Call to Action Statement

If you expect a response or specific action from the recipient, clearly state this towards the end of your email. This clarity helps in setting expectations and facilitating the desired outcome.

Professional Sign-off

Conclude your email with a polite closing that reflects the tone of your message, followed by your name. You may also include your position and company information for additional context.

Reply on Time

Aim to respond to emails promptly, within a reasonable timeframe. This shows respect for the sender’s time and maintains a flow of communication, which is crucial in professional settings.

Review Email Settings

Regularly check your email signature, out-of-office notifications, and other automated messages to ensure they are current and reflect a professional image. This attention to detail contributes to a positive communication experience for your recipients.

Professional Email Examples

It is important to understand how to use English while writing a professional email. Here, we have put together some professional email examples to make it easier for you to practice your skills.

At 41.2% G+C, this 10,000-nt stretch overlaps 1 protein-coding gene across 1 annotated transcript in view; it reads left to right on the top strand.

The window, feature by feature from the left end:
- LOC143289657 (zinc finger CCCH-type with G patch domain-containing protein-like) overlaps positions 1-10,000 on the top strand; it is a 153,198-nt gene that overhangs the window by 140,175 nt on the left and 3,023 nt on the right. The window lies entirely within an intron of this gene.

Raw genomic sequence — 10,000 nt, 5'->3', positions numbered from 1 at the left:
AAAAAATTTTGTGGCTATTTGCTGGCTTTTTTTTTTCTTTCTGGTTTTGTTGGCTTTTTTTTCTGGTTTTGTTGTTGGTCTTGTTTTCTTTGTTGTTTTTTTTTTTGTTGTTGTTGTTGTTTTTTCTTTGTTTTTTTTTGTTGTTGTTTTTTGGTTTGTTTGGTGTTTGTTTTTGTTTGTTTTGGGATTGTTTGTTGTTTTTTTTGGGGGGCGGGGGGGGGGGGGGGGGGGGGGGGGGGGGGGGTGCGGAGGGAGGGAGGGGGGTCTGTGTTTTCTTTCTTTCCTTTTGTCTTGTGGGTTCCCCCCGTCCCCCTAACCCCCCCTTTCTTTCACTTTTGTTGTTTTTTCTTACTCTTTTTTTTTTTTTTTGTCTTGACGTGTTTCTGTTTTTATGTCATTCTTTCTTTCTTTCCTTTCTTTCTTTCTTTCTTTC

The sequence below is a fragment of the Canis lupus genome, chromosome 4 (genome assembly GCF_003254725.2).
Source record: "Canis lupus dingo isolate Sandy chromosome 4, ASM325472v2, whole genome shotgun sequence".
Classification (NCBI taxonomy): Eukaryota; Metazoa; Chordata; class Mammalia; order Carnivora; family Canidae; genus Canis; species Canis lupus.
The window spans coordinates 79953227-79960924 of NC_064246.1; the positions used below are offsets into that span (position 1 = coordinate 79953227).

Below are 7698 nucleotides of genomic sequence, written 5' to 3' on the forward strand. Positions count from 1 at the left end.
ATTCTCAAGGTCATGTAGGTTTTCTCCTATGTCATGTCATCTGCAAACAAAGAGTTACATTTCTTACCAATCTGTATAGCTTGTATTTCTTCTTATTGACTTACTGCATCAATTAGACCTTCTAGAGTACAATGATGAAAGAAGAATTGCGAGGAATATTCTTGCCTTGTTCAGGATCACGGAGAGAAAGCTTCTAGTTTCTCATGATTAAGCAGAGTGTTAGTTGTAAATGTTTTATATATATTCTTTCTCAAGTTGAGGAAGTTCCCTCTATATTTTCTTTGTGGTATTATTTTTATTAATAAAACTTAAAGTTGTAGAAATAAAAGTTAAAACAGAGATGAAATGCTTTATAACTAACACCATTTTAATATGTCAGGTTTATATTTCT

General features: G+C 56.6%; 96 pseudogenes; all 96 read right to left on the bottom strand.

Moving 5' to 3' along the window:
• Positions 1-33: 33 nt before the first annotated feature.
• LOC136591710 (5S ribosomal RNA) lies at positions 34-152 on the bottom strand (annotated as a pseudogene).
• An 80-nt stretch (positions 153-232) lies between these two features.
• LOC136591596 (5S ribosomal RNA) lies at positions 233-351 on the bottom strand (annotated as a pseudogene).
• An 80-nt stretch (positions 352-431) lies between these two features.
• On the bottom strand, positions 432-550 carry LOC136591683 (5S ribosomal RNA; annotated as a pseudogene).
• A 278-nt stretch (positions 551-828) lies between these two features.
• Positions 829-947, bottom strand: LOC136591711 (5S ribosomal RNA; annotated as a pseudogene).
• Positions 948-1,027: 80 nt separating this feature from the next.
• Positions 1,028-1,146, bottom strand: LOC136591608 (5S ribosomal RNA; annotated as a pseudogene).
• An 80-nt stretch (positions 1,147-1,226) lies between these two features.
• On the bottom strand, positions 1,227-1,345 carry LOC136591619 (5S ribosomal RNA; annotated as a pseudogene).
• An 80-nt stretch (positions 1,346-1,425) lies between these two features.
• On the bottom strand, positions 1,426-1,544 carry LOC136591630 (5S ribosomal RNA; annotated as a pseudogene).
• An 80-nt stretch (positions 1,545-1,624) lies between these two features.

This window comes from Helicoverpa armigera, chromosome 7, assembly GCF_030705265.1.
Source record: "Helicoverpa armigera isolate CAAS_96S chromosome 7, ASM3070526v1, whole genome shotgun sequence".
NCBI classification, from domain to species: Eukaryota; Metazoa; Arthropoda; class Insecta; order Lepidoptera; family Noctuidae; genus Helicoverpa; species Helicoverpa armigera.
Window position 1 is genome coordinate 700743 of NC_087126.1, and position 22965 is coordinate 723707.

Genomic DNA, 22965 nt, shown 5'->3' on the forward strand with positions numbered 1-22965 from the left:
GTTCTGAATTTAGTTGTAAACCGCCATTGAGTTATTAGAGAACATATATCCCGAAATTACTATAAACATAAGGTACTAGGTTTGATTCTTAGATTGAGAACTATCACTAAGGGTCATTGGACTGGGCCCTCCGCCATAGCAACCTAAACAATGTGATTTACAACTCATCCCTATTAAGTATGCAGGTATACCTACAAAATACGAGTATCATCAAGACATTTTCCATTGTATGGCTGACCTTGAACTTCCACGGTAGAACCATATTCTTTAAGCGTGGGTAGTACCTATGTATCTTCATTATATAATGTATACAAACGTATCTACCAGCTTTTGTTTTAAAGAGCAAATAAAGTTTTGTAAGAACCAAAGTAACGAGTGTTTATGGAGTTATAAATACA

1. Subject: Request for Meeting on Project Timeline Adjustment

Hi Mark,
I hope you’re doing well. Could we arrange a brief meeting this week to discuss adjustments to the project timeline? I believe a few tweaks could help us meet our deadlines more efficiently. Please let me know your availability.

Best regards,

2. Subject: Thank You for the Interview Opportunity

Dear Ms. Thompson,
Thank you for taking the time to interview me yesterday. It was great learning more about the team and the role. I’m very excited about the opportunity to contribute to your company. Please let me know if there’s any further information you need from me.

Alex Johnson

3. Subject: Clarification Needed on Term Paper Requirements

Dear Professor Smith,
I hope this email finds you well. I have a question regarding the requirements for our upcoming term paper. Could you please clarify the citation style you prefer? Thank you for your guidance.